Posted by: dave | July 4, 2011

DSK and rape

The apparent collapse of the rape case against IMF president Dominique Strauss-Kahn illustrates a point that feminists have been making for years: it’s really, really hard to secure convictions in rape cases.

From the media reports, it looks like the two most damning problems with the case are that the Guinean-born alleged victim made an earlier claim of gang rape which she later retracted; and that she was friends with some suspected drug dealers. On the other hand, there doesn’t seem to be much doubt that she and Strauss-Kahn had sex.

Given that Guinea and neighbouring Guinea-Bissau are one of the world’s biggest drug transshipment points and migrants tend to hang around with members of their language group, I’m not sure that knowing some suspected dealers is all that damning. As for inconsistencies in the accuser’s stories: I can’t claim to know much about the state of mind of a rape victim, but trauma often seems to be associated with confusion and even delusion. And I’m not sure why, when told two contradictory stories, the prosecutors were so quick to conclude that the first one was invented, rather than the second.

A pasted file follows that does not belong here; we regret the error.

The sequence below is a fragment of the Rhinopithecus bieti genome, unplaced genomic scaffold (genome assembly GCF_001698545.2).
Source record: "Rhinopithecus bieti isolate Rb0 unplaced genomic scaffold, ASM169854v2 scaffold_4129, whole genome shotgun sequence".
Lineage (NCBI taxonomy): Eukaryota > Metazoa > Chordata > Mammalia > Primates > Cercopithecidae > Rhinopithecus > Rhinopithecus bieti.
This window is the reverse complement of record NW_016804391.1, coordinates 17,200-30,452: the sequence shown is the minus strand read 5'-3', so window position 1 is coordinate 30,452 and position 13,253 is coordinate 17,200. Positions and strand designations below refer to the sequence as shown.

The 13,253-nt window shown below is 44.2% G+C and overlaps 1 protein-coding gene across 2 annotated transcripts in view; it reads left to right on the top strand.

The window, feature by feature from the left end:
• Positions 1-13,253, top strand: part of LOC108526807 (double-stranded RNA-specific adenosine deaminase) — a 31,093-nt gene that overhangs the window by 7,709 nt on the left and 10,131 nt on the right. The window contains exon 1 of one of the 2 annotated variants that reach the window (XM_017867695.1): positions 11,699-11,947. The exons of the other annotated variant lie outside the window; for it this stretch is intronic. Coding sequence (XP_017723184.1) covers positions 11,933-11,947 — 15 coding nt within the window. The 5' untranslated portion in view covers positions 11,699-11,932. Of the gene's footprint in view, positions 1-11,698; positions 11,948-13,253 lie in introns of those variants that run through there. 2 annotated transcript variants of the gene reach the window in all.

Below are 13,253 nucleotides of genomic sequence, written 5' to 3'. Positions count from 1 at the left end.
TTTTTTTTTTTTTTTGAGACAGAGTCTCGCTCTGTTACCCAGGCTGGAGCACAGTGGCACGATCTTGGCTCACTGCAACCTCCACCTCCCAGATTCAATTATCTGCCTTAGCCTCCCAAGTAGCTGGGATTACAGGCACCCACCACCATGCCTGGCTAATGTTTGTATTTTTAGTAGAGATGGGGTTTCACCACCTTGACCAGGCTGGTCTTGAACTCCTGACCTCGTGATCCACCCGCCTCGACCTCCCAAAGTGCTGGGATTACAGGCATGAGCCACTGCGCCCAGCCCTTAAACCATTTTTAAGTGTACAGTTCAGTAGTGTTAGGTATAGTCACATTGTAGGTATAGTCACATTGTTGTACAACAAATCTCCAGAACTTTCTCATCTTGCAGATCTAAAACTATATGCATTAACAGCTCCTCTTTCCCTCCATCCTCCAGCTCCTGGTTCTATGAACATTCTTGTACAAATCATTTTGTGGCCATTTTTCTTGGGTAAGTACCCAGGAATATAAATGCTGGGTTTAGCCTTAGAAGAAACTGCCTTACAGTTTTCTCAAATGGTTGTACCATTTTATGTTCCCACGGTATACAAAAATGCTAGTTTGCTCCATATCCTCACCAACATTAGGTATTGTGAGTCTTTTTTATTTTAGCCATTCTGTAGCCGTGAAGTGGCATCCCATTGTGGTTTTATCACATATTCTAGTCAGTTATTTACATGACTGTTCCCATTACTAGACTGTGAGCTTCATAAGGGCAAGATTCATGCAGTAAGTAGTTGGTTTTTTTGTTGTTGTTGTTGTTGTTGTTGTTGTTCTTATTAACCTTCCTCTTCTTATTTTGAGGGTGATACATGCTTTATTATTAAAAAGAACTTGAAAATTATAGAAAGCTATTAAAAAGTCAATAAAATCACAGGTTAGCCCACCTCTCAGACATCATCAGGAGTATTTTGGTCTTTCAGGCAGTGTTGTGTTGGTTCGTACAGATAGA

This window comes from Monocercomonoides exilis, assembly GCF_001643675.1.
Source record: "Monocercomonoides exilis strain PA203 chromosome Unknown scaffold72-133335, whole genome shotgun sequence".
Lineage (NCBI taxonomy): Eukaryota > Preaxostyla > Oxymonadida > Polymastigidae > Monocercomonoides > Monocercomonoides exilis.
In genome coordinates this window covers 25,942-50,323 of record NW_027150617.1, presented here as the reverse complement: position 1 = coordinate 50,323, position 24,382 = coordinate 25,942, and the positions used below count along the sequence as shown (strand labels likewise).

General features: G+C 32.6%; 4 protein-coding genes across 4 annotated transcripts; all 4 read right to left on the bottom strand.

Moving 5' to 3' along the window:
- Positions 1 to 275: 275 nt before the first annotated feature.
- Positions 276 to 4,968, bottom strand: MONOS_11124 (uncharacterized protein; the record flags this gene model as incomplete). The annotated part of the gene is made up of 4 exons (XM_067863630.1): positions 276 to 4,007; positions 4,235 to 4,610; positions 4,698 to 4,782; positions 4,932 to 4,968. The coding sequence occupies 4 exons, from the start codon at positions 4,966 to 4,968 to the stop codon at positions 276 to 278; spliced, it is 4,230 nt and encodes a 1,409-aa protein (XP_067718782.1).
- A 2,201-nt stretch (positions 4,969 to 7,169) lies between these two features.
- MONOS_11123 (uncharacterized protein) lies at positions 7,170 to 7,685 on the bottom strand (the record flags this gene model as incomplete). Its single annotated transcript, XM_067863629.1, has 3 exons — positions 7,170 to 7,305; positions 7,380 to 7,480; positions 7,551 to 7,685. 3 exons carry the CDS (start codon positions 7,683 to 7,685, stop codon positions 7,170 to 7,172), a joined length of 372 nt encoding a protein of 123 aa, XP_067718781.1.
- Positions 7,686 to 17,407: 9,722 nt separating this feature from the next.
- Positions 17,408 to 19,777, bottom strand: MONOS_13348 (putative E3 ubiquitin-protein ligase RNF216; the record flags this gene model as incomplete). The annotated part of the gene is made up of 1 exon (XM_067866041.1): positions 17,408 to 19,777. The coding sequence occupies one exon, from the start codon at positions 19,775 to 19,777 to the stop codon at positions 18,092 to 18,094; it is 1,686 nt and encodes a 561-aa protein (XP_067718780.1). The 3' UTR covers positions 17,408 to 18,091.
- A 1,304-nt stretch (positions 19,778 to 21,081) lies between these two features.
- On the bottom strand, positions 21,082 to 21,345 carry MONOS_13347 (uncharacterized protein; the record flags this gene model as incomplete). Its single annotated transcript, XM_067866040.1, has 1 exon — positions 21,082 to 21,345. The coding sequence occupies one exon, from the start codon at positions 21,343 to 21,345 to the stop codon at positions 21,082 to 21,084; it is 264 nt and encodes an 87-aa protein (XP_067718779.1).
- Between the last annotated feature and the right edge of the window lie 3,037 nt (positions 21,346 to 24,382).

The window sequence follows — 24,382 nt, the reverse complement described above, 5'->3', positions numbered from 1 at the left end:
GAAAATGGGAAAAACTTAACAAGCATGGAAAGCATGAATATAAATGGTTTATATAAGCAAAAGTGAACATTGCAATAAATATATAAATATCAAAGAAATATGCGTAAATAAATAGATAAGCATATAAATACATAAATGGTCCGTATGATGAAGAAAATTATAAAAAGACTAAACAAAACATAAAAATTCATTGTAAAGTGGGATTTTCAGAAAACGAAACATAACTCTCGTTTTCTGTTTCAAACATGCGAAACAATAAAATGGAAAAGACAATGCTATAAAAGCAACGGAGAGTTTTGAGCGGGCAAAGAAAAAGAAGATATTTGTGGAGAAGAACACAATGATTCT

We can’t really conclude anything about what went on in that hotel room, but I think we can all agree that many crimes would never get prosecuted at all if they turned only on the witness-stand credibility of the victim. The problem with rape is that, given the ambiguous nature of the forensic evidence in all but the most violent cases, the credibility of the accuser and the accused is all you’ve got if you want to cross the bar from legal consensual sex to illegal rape. On that basis, a Guinean immigrant hotel maid with a record of making stuff up doesn’t stand a chance against the now-former head of the IMF.

I don’t really know how we resolve this without either some sort of breakthrough in forensic evidence or a law to put a thumb on the scale of justice in favour of the accuser (a terrible idea, of course–we don’t want to lower the bar of a just trial, even for accused rapists). But I’m worried by the implicit message that, in the eyes of the law, you can’t suffer rape if you’ve got dodgy friends or difficulties with the truth.

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